Home / 2011 / September (page 2)

Monthly Archives: September 2011

4th Circuit adds new twist in the health care litigation saga

In a strange twist in the ongoing court battles over the Obama administration’s health care law, the 4th Circuit today threw out a challenge to the law’s constitutionality, ruling that the law’s individual mandate is essentially a tax, and tax provisions cannot be challenged before they go into effect.

In the 2-1 ruling, the court held that the Anti-Injunction Act strips the court of jurisdiction to consider a challenge to the Patient Protection and Affordable Care Act. Because taxes cannot be challenged before they go into effect, and the individual mandate does not go into effect until 2014, the court vacated a lower court ruling upholding the law with instructions to dismiss the case for lack of jurisdiction.

In a separate ruling, the court also held that the state of Virginia lacked jurisdiction to challenge the law.

This is the second federal appellate court to consider the challenge to the law. In July the 6th Circuit upheld the law’s constitutionality. Challengers in that case filed a petition for certiorari, and the U.S. Supreme Court could take the case up during its next term, which begins next month.

More on these rulings as well as ongoing coverage of the challenge to the health care law to come on Lawyers USA online.

Ginsburg the wealthiest justice

She may not pull in a lot of laughs during oral arguments, but Justice Ruth Bader Ginsburg is laughing all the way to the bank as the Court’s wealthiest Supreme Court justice by a long shot, according to a new analysis by the Center for Responsive Politics.

With a net worth somewhere between $10.7 million and a whopping $45.5 million, Ginsburg easily tops the list of wealthiest justices, according to the center, which crunched the justices’ financial disclosure data from 2009 (the report based on the latest 2010 filings will be unveiled in the fall). Ginsburg’s holdings include a $6 million retirement nest egg.

Justice Stephen Breyer’s second-place finish is attributable mainly to an array of investments (some of which spur him to recuse himself in cases involving the companies he invests in). His wealth is estimated to be between $4.6 million and $16.2 million.

Chief Justice John G. Roberts, and Justices Antonin Scalia and Elena Kagan are also millionaires, according to the analysis, though none come close to Ginsburg or even Breyer.

And while Justices Samuel Alito, Anthony Kennedy and Clarence Thomas can each claim a net worth well in the six-digit range, Justice Sonia Sotomayor cannot. In fact, she could be the only justice in the red. Her net worth is somewhere between $95,000 in debt to $50,000, according to the report.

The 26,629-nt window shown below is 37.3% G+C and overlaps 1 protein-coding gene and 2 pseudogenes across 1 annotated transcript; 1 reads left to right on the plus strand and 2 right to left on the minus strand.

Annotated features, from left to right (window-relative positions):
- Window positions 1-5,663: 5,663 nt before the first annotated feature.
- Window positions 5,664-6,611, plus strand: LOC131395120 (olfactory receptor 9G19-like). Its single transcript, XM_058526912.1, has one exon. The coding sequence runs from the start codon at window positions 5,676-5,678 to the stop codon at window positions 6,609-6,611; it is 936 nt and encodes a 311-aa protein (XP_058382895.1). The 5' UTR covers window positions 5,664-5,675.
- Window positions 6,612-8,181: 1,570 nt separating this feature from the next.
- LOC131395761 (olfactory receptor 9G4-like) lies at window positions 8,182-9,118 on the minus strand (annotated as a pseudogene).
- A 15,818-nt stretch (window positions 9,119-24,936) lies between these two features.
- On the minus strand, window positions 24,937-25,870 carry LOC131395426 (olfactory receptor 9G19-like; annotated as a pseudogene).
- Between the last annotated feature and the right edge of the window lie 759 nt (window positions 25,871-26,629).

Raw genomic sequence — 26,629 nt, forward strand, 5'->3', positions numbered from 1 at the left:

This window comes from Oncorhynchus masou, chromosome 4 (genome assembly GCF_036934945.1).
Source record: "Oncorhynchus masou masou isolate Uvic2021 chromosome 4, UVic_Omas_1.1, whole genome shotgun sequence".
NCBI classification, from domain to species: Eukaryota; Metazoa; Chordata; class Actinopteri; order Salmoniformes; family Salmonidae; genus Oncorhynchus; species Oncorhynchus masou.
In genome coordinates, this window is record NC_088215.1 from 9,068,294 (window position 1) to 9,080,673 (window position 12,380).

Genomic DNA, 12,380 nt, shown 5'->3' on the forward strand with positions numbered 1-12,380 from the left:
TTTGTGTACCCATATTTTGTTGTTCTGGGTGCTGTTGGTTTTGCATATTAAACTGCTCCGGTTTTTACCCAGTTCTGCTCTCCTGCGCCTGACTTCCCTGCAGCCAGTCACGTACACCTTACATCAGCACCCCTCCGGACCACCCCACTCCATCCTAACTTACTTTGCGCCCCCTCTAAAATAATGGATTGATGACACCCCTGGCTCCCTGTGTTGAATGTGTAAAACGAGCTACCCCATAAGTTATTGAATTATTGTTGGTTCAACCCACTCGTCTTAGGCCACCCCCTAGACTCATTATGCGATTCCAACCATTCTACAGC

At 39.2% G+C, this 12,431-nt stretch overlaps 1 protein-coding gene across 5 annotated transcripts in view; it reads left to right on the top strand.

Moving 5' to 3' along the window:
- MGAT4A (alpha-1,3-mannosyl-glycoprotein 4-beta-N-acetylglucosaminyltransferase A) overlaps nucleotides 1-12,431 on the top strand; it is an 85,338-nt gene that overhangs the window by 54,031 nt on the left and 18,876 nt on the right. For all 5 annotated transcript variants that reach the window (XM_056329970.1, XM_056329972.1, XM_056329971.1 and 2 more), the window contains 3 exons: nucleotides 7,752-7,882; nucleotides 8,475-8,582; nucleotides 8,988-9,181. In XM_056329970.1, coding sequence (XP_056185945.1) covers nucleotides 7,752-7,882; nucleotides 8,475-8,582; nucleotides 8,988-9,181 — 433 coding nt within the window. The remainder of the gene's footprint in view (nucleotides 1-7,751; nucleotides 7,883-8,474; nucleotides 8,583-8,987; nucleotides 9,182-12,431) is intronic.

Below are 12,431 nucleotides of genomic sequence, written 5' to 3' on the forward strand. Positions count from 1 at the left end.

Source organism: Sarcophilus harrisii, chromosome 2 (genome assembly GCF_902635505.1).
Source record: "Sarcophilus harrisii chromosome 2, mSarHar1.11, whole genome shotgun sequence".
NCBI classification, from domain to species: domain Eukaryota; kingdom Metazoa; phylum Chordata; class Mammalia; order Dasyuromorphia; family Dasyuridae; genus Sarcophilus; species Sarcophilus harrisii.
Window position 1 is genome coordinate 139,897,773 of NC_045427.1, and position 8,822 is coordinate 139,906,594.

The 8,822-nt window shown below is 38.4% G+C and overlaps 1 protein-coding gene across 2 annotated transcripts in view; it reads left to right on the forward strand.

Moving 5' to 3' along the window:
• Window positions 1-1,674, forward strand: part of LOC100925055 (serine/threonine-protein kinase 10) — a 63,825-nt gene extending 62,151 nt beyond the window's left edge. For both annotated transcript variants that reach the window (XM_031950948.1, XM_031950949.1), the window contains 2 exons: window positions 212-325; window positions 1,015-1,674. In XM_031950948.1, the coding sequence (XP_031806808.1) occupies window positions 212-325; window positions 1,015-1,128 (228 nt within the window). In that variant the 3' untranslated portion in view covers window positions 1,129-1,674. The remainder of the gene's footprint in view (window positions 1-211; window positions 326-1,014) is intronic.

A seat at Supreme Court takes time – or money

When people ask DC Dicta how they might secure a seat at a U.S. Supreme Court oral argument, we usually quote the Gap Band, advising them to “get up early in the morning.”

That’s because spectators who wish to sit in on a full Supreme Court argument begin to queue up in front of the Supreme Court building long before those with bar cards, press passes or special reservations arrive. Getting a spot to see the justices grill counsel, spar with each other and crack jokes has always required patience.

But now, it may just require some money. Now the growing industry of paid “line standards” has reached the highest court of the land, allowing folks to sleep in and still see the justices at work – for a fee.

Line standing services will set you back by about $36 to $40 per hour, according to FindLaw’s Robyn Hagan Cain. And finding a line standing services is a simple as a Google search, she says.

Mick Sacks, who famously blogged about his adventures of being the “First One @ One First” each day while he was a law student, clearly is no fan of the idea of paid space savers. To the idea he Tweeted: “BOOOOOOOOOO HISSSSSSSSSSS.”

Can’t we all just get along (like Supreme Court justices)?

Here in Washington, the partisan divide has never been so palpable. Republicans and Democrats spar openly in the press and on the floors of the House and Senate. The president and the House speaker had a tough time even agreeing on a date for this week’s presidential address on jobs, let alone the substance of the speech.

But there is one place in Washington where disagreements are handled civilly: One First Street, NE – the U.S. Supreme Court building.

We have nine justices who don’t always agree, but I’ve never heard a voice raised in anger in 17 years in that conference room,” said Justice Stephen Breyer at the recent ABA conference in Toronto, according to ABC News.

Other justices echoed his sentiment on how nice it is to be a part of the most genteel branch of the federal government. Even when the justices disagree sharply on cases in their written opinions, they leave the tough talk on the paper and ink.

Justice Elena Kagan described the Court as “incredibly collegial and warm institution” with good friendships that transcend “whatever people think of as ideological divides.”

One difference between the justices and their executive and legislative counterparts may explain their civil relationship: they are lifelong appointees. Kagan said Chief Justice John G. Roberts pointed this out when he called to congratulate her on her confirmation.

“You know we are going to be serving together for 25 years” he told her.